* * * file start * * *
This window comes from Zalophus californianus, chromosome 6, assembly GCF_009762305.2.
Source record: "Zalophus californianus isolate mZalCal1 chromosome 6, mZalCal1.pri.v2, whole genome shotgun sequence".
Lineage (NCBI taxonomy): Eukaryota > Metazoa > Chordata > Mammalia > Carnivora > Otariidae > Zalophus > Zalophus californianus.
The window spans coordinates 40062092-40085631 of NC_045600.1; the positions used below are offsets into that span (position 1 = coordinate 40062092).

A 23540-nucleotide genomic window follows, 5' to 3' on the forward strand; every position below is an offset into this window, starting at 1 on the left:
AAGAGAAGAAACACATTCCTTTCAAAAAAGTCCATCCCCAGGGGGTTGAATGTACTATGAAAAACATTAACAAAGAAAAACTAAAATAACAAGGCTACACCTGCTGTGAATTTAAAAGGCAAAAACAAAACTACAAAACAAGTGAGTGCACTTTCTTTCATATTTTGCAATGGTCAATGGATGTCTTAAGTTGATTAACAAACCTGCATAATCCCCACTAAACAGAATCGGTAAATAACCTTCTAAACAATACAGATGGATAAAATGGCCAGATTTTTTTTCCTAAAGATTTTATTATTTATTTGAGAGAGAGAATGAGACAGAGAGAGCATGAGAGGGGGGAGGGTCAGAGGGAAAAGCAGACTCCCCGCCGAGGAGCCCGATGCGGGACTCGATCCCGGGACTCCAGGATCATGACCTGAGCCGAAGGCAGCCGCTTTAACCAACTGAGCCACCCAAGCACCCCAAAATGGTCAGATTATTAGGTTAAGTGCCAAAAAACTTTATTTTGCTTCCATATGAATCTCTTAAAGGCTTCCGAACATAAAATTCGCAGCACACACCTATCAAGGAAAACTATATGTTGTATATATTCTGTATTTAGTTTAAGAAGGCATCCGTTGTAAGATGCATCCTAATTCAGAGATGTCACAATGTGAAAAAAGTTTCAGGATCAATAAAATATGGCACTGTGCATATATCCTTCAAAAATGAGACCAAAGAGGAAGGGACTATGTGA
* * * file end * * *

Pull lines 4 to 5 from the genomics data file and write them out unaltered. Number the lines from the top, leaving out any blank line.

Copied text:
The window spans coordinates 40062092-40085631 of NC_045600.1; the positions used below are offsets into that span (position 1 = coordinate 40062092).

A 23540-nucleotide genomic window follows, 5' to 3' on the forward strand; every position below is an offset into this window, starting at 1 on the left: